For the first time, an exhibition of personal possessions, works of art and furniture from the private apartments of China’s Emperor Qianlong (1711 - 1799), representing a century of Chinese culture, are travelling from Beijing’s Forbidden City to the Acropolis Museum.
Qianlong was the emperor known for reforming China, doubling its size and population, caring for the welfare of its citizens and passionately supporting Chinese arts and letters. He remained on the throne for sixty years (1736 - 1795), leaving his personal mark on the art of 18th century China.
The current design of the Acropolis Museum’s temporary exhibition gallery has been inspired by the buildings, colours and forms of the palaces in the Forbidden City. The exhibition features 154 exquisite displays that illuminate the emperor's private chambers – the residence where he spent his youth and, in his words, where he drafted his subsequent plans for the successful administration of his vast country.
Visitors entering the exhibition are greeted with the emperor’s golden, embroidered ceremonial robes and an enormous portrait painted immediately after his ascent to the throne. Just beyond is a display of the empress’ ceremonial attire, followed by the royal throne, with all of its associated furniture and fittings. The next section features the tea services used by the emperor and his guests, texts of his own poetry and actors’ costumes for private theatrical performances. The “Room of Fragrant Orchids” which follows reveals the heated bed of the imperial couple, wall screens with rare floral decoration and intriguing decorative works reflective of the emperor’s personal taste. Further displays of furniture include a second throne adorned with gold and the emperor’s personal desk decorated with white jade plaques. Here, the gifted ruler spent many hours of the day writing texts about the beauty of his country, human relations and the proper exercise of royal authority. The exhibition closes with exceptional Buddhist artworks in precious materials: ritual vessels, religious dedications, wise proverbs and the particularly impressive statues of the young Buddha, the third Dalai Lama and a Buddhist missionary – all demonstrating the predominant role of Buddhism in the Emperor's life and residential surroundings.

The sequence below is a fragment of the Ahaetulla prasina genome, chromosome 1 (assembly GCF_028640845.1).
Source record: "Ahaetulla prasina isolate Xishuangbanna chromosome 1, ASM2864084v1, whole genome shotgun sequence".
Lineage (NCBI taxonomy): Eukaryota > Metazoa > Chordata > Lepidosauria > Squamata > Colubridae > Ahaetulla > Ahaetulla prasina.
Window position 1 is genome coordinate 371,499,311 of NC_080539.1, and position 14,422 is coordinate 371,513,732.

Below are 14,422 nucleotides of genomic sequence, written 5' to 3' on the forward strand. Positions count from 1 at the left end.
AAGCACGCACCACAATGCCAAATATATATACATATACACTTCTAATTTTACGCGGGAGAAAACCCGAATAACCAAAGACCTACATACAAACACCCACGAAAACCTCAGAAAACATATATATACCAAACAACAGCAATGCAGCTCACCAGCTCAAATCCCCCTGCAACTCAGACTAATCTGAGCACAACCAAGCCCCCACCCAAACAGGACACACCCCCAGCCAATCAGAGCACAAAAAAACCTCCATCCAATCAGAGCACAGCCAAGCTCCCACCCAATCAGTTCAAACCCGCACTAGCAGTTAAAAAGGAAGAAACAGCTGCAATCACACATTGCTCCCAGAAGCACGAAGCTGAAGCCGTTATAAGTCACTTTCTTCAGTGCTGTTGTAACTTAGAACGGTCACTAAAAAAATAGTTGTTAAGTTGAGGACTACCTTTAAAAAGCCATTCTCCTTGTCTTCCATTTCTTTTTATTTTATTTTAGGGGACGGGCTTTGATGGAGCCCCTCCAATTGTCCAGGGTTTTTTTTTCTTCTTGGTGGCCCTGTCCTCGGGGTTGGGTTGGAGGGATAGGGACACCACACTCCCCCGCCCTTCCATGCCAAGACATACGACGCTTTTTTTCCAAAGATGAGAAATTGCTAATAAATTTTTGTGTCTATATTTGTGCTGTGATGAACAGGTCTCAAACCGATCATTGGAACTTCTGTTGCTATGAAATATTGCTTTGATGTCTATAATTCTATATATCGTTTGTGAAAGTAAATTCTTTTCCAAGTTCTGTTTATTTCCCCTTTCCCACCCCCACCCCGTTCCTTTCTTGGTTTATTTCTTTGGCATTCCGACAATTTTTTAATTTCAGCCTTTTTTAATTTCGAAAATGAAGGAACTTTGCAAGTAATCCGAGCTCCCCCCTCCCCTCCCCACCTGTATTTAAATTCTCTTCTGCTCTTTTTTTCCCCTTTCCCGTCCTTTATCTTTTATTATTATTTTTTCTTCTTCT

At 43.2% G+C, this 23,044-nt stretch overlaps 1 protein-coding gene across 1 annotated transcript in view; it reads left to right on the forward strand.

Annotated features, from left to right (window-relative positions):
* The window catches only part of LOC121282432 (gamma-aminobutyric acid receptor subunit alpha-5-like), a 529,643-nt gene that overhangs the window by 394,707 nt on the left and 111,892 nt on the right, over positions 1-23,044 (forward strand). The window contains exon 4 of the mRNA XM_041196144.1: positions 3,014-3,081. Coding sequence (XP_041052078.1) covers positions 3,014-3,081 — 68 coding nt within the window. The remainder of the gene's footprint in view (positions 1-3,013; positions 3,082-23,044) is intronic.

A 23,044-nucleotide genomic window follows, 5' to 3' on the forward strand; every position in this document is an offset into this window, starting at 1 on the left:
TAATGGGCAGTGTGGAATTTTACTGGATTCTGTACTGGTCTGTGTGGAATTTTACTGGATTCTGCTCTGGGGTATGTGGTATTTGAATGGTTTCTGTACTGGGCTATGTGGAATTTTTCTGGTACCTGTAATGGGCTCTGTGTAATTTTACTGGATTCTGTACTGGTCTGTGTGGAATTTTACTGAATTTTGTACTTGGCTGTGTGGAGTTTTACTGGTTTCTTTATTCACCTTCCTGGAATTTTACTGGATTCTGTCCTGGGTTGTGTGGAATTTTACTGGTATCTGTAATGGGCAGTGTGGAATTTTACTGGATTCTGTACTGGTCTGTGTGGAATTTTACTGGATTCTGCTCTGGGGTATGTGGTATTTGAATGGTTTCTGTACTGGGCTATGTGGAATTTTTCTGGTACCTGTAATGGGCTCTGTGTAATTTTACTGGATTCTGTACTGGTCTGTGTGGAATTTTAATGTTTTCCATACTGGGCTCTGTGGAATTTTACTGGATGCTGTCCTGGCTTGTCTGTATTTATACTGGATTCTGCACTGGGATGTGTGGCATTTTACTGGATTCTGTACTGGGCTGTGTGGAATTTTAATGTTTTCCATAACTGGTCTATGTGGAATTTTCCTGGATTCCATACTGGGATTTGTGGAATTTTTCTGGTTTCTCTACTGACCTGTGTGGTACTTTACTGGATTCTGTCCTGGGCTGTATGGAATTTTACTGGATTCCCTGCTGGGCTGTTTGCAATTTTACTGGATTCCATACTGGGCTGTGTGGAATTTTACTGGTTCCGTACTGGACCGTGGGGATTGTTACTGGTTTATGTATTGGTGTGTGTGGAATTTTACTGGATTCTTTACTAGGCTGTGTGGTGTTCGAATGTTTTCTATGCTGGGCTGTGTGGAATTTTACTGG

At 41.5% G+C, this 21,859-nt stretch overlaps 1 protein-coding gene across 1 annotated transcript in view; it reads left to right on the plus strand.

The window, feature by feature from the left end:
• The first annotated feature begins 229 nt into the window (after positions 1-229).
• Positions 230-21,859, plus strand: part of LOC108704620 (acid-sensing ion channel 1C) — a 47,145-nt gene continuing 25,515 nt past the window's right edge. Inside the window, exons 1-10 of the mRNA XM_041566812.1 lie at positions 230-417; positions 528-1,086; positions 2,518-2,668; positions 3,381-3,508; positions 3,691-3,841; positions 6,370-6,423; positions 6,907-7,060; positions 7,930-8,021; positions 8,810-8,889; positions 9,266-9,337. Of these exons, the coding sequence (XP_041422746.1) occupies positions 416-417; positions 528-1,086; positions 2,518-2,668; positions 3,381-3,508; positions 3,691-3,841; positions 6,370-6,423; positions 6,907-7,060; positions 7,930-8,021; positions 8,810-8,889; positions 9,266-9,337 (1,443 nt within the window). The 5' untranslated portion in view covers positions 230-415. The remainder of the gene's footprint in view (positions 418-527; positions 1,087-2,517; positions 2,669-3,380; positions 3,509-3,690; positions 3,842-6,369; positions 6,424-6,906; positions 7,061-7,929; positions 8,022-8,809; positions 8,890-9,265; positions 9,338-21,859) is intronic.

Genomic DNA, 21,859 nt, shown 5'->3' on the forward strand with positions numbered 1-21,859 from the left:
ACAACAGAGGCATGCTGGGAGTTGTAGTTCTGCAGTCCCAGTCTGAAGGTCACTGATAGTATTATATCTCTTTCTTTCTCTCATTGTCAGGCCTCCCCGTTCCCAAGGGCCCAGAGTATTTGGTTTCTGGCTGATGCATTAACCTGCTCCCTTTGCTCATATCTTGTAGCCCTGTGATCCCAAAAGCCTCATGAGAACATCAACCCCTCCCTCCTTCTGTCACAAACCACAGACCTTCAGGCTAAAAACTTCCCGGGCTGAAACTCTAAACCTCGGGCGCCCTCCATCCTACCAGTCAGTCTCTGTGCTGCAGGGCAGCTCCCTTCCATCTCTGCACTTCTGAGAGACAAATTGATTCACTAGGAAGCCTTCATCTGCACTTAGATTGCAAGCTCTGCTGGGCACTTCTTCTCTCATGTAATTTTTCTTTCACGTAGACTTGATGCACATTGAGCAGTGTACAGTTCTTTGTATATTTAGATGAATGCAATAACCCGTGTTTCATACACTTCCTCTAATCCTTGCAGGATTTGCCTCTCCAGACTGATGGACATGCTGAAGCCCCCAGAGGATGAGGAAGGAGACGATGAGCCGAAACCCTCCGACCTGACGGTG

The exhibition, organized in collaboration with the Palace Museum in the Forbidden City, Beijing, is part of the Greek Ministry of Culture and Sports’ cultural programme “Greece - China Year".
The aim of the exhibition is to bring a closer acquaintance between the western world and the rich culture of China, as revealed by its distinctive qualities during the glorious reign of Emperor Qianlong.
Refreshing of the exhibits
Beginning Friday, 14 December, 2018, visitors to the Acropolis Museum will have an opportunity to view the refreshed displays of the temporary exhibition "From the Forbidden City: Imperial Apartments of Qianlong". Twelve important displays are being withdrawn from the original exhibition, due to the sensitivity of their materials, and replaced with an equal number of works of equivalent historical and artistic significance.
Among the most prominent displays to be refreshed is the portrait of the young Emperor Qianlong in formal dress. In its place will be presented another royal portrait that depicts him at advanced age, with the wisdom of his years apparent in his thoughtful countenance. Visitors will also have the chance to enjoy newly installed, elaborately embroidered costumes of imperial court actors, as well as scrolls and illustrated theatre books with new performances.